Masters of English: who was Shakespeare and what can he teach me about English?

Shakespeare is one of the most famous English writers there has ever been. In fact, even people who don’t speak English have probably seen one of his plays translated or made into a film in their own language. The most well-known of his plays, Romeo and Juliet has been translated and made into countless books and films.

 Why is Shakespeare important for English language learners, though? After all, the type of English he wrote in is very different to how English is spoken today. Expert English teachers share why.

 As well as being one of the greatest storytellers ever, Shakespeare also invented or coined many of the words we use in modern English. Some of examples of this include: accused, addiction, advertising, amazement, arouse, assassination – and that’s just those that begin with the letter ‘a’.

 It isn’t just individual words that we need to say thank you to Shakespeare for, though. He also came up with many of the idioms and expressions that we use in English nowadays, such as ‘the be-all and the end-all of something’ (the deciding factor in something) ‘to break the ice’ (to relieve a tense situation or to start conversation with a stranger) and ‘dead as a doornail’ (completely dead).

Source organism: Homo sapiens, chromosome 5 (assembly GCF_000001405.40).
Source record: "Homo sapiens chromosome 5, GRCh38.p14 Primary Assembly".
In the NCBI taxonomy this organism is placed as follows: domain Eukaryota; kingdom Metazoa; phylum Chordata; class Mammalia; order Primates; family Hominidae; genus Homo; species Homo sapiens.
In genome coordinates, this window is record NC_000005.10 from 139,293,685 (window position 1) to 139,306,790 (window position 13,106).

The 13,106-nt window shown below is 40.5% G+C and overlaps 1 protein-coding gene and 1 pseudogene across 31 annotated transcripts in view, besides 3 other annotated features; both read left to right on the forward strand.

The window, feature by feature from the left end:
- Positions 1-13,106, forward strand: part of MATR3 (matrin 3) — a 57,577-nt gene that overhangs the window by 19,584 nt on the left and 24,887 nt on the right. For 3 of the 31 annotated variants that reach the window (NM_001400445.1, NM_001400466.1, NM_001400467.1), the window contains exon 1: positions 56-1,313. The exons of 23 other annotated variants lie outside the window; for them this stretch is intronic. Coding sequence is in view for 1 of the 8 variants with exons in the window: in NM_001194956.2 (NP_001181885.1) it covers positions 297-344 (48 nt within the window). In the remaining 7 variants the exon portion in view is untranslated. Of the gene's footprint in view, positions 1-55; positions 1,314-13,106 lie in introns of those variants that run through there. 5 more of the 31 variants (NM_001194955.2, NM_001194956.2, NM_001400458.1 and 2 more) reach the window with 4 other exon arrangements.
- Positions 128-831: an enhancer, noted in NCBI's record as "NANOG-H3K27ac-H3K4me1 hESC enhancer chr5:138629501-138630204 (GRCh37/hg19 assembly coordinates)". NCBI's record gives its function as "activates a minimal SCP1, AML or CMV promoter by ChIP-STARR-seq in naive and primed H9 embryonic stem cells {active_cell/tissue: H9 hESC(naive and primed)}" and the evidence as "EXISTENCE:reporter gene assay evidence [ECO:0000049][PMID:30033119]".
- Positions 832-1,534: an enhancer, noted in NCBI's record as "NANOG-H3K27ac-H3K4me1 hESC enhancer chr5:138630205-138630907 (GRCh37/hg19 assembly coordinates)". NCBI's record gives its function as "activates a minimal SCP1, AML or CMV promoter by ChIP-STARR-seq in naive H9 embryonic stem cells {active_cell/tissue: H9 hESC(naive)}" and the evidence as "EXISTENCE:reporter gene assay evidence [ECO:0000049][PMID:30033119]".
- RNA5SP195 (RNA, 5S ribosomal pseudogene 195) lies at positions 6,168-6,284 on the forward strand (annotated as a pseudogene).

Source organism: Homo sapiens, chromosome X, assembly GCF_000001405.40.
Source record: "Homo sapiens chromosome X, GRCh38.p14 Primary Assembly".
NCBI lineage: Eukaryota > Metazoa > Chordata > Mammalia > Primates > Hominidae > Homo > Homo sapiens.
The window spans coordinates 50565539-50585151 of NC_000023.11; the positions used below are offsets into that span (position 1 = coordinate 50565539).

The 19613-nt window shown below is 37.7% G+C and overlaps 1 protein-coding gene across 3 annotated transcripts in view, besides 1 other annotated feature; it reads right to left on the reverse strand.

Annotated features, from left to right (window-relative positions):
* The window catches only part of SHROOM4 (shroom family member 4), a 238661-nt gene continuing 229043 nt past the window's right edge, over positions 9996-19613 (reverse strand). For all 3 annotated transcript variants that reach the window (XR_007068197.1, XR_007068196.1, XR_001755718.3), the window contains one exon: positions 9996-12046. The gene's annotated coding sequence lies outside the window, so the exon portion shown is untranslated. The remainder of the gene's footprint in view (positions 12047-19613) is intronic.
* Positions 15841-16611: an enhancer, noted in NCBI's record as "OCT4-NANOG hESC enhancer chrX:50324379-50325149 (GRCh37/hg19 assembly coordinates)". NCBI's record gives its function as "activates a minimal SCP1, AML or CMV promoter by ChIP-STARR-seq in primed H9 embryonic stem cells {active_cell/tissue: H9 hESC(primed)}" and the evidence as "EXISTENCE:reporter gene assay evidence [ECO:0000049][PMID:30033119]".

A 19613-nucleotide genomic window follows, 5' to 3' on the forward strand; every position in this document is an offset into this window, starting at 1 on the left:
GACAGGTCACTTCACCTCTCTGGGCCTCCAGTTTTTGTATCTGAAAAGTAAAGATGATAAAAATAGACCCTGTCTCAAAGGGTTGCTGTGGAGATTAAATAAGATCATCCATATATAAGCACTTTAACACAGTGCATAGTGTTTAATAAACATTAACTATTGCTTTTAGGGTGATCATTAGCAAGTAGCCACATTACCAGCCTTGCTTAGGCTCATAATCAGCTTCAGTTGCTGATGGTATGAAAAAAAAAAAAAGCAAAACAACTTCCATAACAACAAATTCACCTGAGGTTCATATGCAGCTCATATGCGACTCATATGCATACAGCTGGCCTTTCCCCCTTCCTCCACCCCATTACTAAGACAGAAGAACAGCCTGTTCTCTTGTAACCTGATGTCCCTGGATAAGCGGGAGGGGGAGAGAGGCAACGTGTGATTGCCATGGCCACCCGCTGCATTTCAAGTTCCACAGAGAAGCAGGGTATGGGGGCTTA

So, how did Shakespeare think of all these new words and expressions? Some of them are compound words (two words joined together to make one with a different meaning) and others are words that he collected by overhearing discussions when he was out. He wasn’t necessarily the first person to use all of these words, he was the first to write them down, though.

 The main lesson that we can learn from the way that Shakespeare used English vocabulary is to pay attention to the world around us, listen carefully to expressions people use then use them ourselves when appropriate. Also that we can experiment with existing words, see which work well together and use them in combinations as compound words such as phrasal verbs or compound adjectives. Try it today, keep a notebook with interesting English expressions that you hear and practise using them yourself.

 

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